As his grandmother stood by the boy’s wheelchair in the Ironton High School gymnasium, Schwartz said, “I'm going to give you this bike, and I better see you riding it by my store soon.”

Schwartz said it truly touched his heart when the boy rode that bike to Advance soon thereafter to celebrate his recovery.

Now that’s the kind of story people love, and thanks to Don Schwartz’s rather simple plan to give away two bikes at his Ironton business more than 200 Ironton kids now have their own happy stories about getting a bike for Christmas. Don Schwartz. John Dickess and every one else who made the bike giveaway possible can rest in the assurance that they have made this Christmas a little brighter for needy children in the community.

1
Text Only
Opinion
  • PAUL CHITWOOD: Ruling on same-sex marriage defies state constitution

    News that U.S. District Judge John G. Heyburn once again usurped the will of Kentucky voters is tragic and disappointing. By declaring gay marriage legal in the commonwealth, Heyburn defied the essential, foundational governing document that ensures order and justice, the Constitution of Kentucky.

    July 8, 2014

  • More difficult

    In a state like Kentucky with the number of adults who have not graduated from high school is much higher than the national average, undereducated adults have been encouraged to earn high-school equivalency degrees by studying for, taking and passing the General Educational Development (GED) test.

    May 22, 2014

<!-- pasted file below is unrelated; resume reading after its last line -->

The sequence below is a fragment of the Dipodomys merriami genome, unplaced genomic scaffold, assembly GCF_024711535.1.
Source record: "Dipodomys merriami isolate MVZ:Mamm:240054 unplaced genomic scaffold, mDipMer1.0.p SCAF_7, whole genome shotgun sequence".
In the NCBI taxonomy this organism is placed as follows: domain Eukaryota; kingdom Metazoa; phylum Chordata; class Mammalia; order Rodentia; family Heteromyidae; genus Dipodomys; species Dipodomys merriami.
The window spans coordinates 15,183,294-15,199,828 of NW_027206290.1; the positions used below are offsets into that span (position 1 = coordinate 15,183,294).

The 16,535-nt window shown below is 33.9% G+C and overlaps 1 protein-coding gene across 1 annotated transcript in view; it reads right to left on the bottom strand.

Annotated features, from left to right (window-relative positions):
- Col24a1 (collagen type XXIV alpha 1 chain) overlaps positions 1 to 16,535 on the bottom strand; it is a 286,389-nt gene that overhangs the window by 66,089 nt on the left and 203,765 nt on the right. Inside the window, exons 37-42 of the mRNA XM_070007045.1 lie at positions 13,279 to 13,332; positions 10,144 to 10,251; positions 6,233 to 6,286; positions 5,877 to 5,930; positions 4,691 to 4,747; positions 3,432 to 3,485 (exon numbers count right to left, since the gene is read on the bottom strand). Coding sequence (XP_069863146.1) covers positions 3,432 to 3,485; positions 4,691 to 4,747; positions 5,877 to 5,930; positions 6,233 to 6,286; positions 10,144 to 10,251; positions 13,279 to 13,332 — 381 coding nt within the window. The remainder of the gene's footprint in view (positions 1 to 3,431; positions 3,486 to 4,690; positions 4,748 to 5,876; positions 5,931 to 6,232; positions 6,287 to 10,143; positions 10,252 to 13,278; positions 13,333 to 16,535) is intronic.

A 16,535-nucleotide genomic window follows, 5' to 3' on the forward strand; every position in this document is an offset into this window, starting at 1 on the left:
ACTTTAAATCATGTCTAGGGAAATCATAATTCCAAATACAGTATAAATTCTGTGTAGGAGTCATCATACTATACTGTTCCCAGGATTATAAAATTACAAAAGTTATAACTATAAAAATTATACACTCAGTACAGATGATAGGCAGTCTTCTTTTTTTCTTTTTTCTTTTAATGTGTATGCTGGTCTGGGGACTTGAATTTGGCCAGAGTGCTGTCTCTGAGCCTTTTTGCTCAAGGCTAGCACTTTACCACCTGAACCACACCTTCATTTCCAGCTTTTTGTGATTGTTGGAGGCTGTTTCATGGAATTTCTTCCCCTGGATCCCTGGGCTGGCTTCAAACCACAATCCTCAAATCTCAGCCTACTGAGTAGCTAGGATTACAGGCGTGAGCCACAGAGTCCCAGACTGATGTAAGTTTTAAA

• Primary election sends messages

    The voters — or at least the minority who took the time to go to the polls Tuesday — have spoken, with Boyd County voters sending mixed messages in the county-wide races that gathered the most attention.

    May 21, 2014

  • Click it or Ticket

    "Click it or Ticket” is a phrase used so often in recent years most of us hardly give it a thought.

    May 21, 2014

  • Top trooper

    Thumbs up to Trooper First Class Shane Goodall of Flatwoods for being named 2013 Trooper of the Year for Kentucky.

    May 20, 2014

  • 05/18/2014 — This Week in the Tri-State

    Local news

    May 18, 2014

  • Magolene S. Fraley 1929-2014

    Magolene Spears Fraley, 84, of Wurtland, died Saturday in Community Hospice Care Center in Ashland.

    May 17, 2014

  • Business grant

    Morehead State graduate student Kayla Keeton, who received her undergraduate degree from MSU last spring and is now studying for her MBA at the school, has received a $5,111 grant from the Kentucky Cabinet for Economic Development to help her start Belles of the Bluegrass, a high-tech wedding planning business.

    May 16, 2014

  • Recovery Fest celebrates kicking addiction

    The wet weather no doubt impacted the size of the crowd at Saturday’s Recovery Fest 2014 at Veterans Riverfront Park in Ashland, but there were plenty of reasons for addicts who are now drug free to celebrate and for speakers like State Sen. Robin Webb, D-Grayson, and others to talk about the impact the prescription drug epidemic has had on this region and for others to distribute literature and offer words of encouragement that could convince some to seek help in their battle with their drug addictions.

    May 13, 2014

  • In Your View 5/13/14

    Letters to the editor:

    May 13, 2014